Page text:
Plan II Alumni Book Club Inaugural Meeting

Sometimes called her most important work, this 1929 essay about society and art and sexism is also one of Woolf's most accessible. She takes us on an erudite yet conversational--and completely entertaining--walk around the history of women and writing, smoothly comparing the architecture of sentences by the likes of William Shakespeare and Jane Austen, all the while lampooning the chauvinistic state of university education in the England of her day. Come prepared to talk about Wool

Tue, November 7, 2006 | Joynes Reading Room, Carothers 007

7:00 PM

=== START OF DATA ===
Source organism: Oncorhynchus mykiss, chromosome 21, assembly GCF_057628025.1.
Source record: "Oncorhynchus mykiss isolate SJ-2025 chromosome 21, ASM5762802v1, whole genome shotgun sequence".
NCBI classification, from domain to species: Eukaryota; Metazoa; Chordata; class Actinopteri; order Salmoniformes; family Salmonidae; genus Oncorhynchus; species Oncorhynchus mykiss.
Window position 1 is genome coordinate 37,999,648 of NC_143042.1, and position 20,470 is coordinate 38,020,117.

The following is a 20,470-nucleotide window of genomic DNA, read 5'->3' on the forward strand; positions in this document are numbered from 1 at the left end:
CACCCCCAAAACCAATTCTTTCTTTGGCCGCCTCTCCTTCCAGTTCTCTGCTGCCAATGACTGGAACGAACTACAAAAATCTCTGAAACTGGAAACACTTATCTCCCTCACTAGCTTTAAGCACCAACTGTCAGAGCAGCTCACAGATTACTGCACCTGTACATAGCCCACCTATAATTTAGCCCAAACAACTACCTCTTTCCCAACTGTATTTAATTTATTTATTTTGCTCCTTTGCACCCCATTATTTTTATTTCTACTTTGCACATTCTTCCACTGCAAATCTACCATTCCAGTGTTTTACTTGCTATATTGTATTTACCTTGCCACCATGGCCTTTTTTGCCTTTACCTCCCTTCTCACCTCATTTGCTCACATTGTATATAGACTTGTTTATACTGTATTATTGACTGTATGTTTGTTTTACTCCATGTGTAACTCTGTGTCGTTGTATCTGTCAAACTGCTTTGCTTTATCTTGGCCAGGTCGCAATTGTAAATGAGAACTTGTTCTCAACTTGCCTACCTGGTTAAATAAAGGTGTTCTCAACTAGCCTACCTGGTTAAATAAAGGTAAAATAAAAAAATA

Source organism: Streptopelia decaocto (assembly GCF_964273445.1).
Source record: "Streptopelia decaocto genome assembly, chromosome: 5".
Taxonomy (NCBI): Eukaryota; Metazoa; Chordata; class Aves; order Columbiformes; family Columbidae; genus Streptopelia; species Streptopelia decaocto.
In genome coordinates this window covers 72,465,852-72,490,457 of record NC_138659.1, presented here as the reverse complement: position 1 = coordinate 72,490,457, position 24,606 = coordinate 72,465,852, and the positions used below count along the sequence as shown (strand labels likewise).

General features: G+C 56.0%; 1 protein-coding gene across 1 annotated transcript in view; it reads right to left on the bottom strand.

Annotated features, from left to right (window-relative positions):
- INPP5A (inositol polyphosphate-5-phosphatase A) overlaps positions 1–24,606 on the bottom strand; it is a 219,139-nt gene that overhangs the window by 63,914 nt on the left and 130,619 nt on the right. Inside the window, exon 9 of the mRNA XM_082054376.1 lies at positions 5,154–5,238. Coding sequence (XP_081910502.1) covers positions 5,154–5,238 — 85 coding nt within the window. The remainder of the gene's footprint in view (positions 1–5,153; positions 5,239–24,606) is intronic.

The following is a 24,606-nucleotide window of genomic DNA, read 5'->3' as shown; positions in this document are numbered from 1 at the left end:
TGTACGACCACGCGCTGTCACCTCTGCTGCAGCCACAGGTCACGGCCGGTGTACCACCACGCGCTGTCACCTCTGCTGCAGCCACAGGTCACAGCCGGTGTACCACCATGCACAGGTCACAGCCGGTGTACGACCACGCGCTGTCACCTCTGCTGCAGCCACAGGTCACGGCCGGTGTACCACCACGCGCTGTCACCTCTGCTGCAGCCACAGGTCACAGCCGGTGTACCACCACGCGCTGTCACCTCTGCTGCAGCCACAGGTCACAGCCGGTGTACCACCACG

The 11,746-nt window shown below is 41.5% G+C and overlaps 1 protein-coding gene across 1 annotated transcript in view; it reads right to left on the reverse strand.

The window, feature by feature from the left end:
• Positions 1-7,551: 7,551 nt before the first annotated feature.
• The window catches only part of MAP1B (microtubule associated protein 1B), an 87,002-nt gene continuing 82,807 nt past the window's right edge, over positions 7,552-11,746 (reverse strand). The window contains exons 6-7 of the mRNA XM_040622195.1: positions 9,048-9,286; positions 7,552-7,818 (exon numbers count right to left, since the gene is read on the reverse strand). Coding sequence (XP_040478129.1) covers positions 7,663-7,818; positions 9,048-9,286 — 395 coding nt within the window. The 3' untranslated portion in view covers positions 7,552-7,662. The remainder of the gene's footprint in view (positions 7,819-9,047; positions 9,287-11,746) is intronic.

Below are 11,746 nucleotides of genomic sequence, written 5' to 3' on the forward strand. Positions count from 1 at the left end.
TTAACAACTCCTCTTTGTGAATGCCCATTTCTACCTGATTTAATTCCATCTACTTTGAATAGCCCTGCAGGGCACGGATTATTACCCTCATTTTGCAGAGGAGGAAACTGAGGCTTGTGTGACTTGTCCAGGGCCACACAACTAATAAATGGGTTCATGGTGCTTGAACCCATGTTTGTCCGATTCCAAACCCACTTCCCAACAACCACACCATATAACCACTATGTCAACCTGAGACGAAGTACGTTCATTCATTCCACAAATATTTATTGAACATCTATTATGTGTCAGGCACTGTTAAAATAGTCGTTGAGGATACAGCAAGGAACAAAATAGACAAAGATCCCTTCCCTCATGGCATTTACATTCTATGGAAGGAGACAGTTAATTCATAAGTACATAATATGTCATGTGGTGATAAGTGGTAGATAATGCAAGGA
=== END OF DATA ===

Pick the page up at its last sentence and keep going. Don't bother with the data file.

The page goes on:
Carol MacKay received her undergraduate and graduate degrees from Stanford University and UCLA. A Distinguished Teaching Professor of English and an Affiliate with Women's and Gender Studies, she teaches courses in the Victorian novel, women's studies, and autobiography at the University of Texas. She is the author of Soliloquy in Nineteenth- Century Fiction and Creative Negativity: Four Victorian Exemplars of the Female Quest, as well as editor of Dramatic Dickens and The Two Thackerays. The recipient of numerous university-wide teaching awards, she is also the president-elect of UT's Alpha Chapter of Phi Beta Kappa.

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